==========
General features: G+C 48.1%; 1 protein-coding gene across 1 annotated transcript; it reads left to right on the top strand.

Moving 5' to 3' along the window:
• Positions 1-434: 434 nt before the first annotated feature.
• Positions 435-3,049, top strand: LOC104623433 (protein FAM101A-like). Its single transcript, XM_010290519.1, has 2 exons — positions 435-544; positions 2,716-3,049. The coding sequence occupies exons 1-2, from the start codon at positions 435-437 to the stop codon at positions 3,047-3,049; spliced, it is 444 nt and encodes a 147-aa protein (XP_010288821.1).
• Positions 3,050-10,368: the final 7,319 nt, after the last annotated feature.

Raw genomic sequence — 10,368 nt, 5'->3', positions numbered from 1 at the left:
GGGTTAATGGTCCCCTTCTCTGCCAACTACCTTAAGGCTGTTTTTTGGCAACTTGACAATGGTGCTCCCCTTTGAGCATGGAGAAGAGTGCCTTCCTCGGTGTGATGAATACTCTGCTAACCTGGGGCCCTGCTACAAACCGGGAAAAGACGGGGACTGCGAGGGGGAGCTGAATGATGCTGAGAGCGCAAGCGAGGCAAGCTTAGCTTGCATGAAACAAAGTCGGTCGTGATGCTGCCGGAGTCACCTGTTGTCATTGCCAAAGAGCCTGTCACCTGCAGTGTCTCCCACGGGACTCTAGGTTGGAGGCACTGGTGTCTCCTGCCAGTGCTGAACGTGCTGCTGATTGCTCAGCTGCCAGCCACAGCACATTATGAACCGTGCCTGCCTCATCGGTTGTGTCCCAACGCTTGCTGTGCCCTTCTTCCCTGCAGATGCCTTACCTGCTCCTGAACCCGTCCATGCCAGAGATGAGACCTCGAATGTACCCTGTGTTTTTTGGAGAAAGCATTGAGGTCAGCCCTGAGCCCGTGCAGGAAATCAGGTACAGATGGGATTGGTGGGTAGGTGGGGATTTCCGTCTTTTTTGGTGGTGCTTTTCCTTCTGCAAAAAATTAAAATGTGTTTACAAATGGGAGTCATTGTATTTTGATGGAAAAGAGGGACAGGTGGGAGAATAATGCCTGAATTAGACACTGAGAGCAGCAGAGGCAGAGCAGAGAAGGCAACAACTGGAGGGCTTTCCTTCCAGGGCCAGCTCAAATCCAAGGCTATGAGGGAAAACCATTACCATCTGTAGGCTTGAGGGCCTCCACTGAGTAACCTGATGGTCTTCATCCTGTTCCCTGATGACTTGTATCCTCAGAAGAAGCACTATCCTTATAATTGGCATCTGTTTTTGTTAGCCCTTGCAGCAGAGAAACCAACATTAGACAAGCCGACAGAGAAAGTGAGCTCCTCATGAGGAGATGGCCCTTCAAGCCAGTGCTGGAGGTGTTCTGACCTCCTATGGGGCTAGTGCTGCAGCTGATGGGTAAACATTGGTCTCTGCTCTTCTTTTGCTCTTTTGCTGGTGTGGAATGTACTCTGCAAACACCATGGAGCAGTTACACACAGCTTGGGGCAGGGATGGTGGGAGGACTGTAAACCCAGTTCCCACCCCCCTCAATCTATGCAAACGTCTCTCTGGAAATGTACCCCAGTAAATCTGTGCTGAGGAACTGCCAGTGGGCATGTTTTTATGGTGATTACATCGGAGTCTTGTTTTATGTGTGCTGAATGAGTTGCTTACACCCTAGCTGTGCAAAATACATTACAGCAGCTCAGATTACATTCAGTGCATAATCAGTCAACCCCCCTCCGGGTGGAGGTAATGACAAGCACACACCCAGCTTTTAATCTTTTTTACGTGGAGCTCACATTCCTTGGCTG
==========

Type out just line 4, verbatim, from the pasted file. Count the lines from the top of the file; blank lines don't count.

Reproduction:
• Positions 435-3,049, top strand: LOC104623433 (protein FAM101A-like). Its single transcript, XM_010290519.1, has 2 exons — positions 435-544; positions 2,716-3,049. The coding sequence occupies exons 1-2, from the start codon at positions 435-437 to the stop codon at positions 3,047-3,049; spliced, it is 444 nt and encodes a 147-aa protein (XP_010288821.1).